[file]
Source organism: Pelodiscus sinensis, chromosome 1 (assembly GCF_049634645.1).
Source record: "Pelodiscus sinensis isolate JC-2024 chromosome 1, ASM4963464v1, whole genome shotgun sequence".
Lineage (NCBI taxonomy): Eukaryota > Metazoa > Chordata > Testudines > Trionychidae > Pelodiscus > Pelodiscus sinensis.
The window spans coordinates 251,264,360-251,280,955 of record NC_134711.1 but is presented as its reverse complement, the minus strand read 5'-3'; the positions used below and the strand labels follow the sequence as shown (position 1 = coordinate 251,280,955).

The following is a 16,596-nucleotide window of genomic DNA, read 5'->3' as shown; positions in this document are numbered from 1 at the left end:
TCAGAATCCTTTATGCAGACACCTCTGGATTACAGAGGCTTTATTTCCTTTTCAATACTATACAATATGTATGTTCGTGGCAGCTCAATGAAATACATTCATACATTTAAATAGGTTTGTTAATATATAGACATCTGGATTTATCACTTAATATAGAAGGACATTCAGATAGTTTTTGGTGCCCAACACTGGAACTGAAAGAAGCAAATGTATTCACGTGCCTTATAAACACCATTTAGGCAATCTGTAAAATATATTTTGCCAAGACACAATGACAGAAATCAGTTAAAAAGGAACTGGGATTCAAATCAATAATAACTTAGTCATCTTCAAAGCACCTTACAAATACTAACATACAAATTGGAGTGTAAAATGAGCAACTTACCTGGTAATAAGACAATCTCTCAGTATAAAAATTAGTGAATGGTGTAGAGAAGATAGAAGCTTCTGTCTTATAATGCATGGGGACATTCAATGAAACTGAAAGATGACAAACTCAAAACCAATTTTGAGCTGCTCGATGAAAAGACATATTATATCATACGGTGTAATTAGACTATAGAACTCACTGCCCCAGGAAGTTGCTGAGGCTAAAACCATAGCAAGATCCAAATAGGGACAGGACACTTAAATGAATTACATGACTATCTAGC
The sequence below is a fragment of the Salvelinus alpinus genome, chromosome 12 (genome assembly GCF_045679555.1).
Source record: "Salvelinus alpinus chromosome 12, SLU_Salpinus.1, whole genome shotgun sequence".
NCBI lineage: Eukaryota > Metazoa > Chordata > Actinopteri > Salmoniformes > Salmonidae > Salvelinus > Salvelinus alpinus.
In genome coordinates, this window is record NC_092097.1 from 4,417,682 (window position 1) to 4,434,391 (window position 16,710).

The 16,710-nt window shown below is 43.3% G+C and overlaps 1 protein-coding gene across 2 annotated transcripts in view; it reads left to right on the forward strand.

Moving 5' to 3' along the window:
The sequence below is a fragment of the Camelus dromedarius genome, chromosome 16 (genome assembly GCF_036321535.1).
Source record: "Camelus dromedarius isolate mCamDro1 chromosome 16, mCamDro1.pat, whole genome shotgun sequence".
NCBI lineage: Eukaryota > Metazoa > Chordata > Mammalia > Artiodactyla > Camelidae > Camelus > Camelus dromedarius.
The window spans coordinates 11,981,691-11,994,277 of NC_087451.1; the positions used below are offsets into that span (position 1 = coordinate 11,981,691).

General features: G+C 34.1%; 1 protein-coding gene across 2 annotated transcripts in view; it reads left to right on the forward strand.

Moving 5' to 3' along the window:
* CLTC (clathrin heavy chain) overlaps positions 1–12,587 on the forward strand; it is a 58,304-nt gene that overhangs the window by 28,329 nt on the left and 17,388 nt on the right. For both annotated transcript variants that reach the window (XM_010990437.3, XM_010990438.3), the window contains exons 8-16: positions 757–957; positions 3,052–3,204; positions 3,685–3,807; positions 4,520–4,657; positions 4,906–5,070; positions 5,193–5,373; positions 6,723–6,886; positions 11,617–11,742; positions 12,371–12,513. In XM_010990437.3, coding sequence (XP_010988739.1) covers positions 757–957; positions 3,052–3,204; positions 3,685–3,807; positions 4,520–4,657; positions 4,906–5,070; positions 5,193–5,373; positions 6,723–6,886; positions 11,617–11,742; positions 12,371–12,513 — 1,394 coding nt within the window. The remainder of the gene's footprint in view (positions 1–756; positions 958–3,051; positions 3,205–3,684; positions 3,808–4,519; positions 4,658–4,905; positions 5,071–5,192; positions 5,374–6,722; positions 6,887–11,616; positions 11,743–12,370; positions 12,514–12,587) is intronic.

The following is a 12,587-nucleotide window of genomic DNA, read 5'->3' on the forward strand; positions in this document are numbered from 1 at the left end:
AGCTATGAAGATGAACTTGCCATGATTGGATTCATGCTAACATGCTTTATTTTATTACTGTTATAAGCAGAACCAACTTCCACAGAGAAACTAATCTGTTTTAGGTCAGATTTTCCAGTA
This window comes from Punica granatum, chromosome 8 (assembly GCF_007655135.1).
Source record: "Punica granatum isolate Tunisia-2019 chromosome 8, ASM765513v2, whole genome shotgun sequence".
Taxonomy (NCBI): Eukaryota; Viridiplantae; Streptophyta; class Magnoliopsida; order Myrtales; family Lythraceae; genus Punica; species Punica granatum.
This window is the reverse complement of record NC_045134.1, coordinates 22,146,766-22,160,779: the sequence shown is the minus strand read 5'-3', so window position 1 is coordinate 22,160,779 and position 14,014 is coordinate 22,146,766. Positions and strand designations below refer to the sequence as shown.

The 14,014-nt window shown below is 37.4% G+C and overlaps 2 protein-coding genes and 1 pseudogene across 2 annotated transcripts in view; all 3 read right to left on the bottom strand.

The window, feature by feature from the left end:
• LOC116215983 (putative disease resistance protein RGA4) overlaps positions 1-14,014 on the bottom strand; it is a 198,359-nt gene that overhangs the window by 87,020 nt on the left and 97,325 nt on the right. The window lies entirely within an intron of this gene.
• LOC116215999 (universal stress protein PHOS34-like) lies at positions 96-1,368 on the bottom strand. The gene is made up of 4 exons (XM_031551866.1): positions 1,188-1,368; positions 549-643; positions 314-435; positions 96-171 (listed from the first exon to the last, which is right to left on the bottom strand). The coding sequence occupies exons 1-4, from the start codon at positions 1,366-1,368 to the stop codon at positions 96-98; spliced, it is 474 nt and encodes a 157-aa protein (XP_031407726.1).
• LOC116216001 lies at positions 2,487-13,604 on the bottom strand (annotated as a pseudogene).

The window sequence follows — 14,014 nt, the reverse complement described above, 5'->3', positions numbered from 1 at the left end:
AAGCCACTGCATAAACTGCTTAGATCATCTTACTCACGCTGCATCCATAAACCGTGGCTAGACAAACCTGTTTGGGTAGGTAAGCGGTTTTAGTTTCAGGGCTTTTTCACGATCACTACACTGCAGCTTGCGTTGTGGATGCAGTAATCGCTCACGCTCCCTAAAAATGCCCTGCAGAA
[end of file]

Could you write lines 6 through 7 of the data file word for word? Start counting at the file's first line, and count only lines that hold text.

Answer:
TCAGAATCCTTTATGCAGACACCTCTGGATTACAGAGGCTTTATTTCCTTTTCAATACTATACAATATGTATGTTCGTGGCAGCTCAATGAAATACATTCATACATTTAAATAGGTTTGTTAATATATAGACATCTGGATTTATCACTTAATATAGAAGGACATTCAGATAGTTTTTGGTGCCCAACACTGGAACTGAAAGAAGCAAATGTATTCACGTGCCTTATAAACACCATTTAGGCAATCTGTAAAATATATTTTGCCAAGACACAATGACAGAAATCAGTTAAAAAGGAACTGGGATTCAAATCAATAATAACTTAGTCATCTTCAAAGCACCTTACAAATACTAACATACAAATTGGAGTGTAAAATGAGCAACTTACCTGGTAATAAGACAATCTCTCAGTATAAAAATTAGTGAATGGTGTAGAGAAGATAGAAGCTTCTGTCTTATAATGCATGGGGACATTCAATGAAACTGAAAGATGACAAACTCAAAACCAATTTTGAGCTGCTCGATGAAAAGACATATTATATCATACGGTGTAATTAGACTATAGAACTCACTGCCCCAGGAAGTTGCTGAGGCTAAAACCATAGCAAGATCCAAATAGGGACAGGACACTTAAATGAATTACATGACTATCTAGC
The sequence below is a fragment of the Salvelinus alpinus genome, chromosome 12 (genome assembly GCF_045679555.1).